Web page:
New Weather Technology Improves Forecasting

11:51 PM, Aug 28, 2013   |    comments
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Buffalo, NY -- There is plenty of weather information to sift through when putting together a forecast and the more accurate the initial weather data is the more accurate the forecast can be. And that data just got more accurate.

The National Weather Service offices across the nation and in Buffalo launch a weather gathering instrument called a radiosonde also known as a weather balloon, twice a day. Once in the morning and in the evening. The weather balloon carries the radiosonde into the air up to about 19 miles. It reads and records data along the way and transmits that data to computers which are used for forecasting.

The radiosondes measure temperature, dew point, wind speed and direction, and humidity.

This is the first week the National Weather Service is using a new upgraded radiosonde which more accurately reads humidity. "A channel that the air flowed through in order to measure the relative humidity data... now the humidity sensor sticks out and so it's in more direct contact with the air," meteorologist Dan Kelly, with the National Weather Service in Buffalo, said.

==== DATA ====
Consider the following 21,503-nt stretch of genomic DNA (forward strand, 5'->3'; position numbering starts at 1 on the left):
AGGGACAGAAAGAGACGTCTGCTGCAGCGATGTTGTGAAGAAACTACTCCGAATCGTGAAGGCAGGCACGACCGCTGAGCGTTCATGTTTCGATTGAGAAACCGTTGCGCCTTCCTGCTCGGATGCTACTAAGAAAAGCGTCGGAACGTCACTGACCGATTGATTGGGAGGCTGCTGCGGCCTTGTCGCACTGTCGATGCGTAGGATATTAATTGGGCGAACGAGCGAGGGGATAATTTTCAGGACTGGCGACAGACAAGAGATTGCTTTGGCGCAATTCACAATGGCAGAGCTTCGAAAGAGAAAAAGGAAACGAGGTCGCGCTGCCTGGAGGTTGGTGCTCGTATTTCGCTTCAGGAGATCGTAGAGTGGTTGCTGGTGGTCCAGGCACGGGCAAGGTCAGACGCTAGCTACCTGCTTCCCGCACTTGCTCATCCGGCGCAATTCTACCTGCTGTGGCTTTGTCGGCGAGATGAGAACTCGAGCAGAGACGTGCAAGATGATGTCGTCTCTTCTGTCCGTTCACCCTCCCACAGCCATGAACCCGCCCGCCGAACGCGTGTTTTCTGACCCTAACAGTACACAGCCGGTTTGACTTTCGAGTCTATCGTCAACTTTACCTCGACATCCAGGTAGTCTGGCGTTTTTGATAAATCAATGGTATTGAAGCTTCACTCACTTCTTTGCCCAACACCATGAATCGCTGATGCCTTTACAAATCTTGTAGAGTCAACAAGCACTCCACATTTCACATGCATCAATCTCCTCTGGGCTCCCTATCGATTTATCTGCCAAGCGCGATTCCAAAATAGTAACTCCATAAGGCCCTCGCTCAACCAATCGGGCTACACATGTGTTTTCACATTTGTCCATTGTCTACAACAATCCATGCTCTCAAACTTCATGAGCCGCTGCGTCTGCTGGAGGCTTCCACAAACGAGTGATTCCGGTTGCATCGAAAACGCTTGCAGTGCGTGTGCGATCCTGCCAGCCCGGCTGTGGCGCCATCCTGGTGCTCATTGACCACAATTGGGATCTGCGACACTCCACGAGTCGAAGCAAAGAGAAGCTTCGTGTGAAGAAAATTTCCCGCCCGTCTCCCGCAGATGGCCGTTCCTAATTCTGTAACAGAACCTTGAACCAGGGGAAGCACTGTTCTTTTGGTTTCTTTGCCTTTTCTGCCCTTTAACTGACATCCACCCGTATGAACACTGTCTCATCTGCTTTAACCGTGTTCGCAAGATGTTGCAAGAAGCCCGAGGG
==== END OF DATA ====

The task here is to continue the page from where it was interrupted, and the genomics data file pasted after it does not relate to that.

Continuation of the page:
When meteorologists start with more accurate data then forecasts can be more accurate. "With the better relative humidity data, we are getting a better sampling of the moisture," Kelly said. "How much potential water there is so if it were to rain, how much water we could potentially get."

The improved radiosondes are also reducing the cost for each launch since they are now lighter. "They were able to redesign the circuit board, make that a little bit smaller... the battery is lighter... that means we put less gas into {the weather balloon}," Kelly said. "The cost of helium is sky rocketing so this will save taxpayers money."

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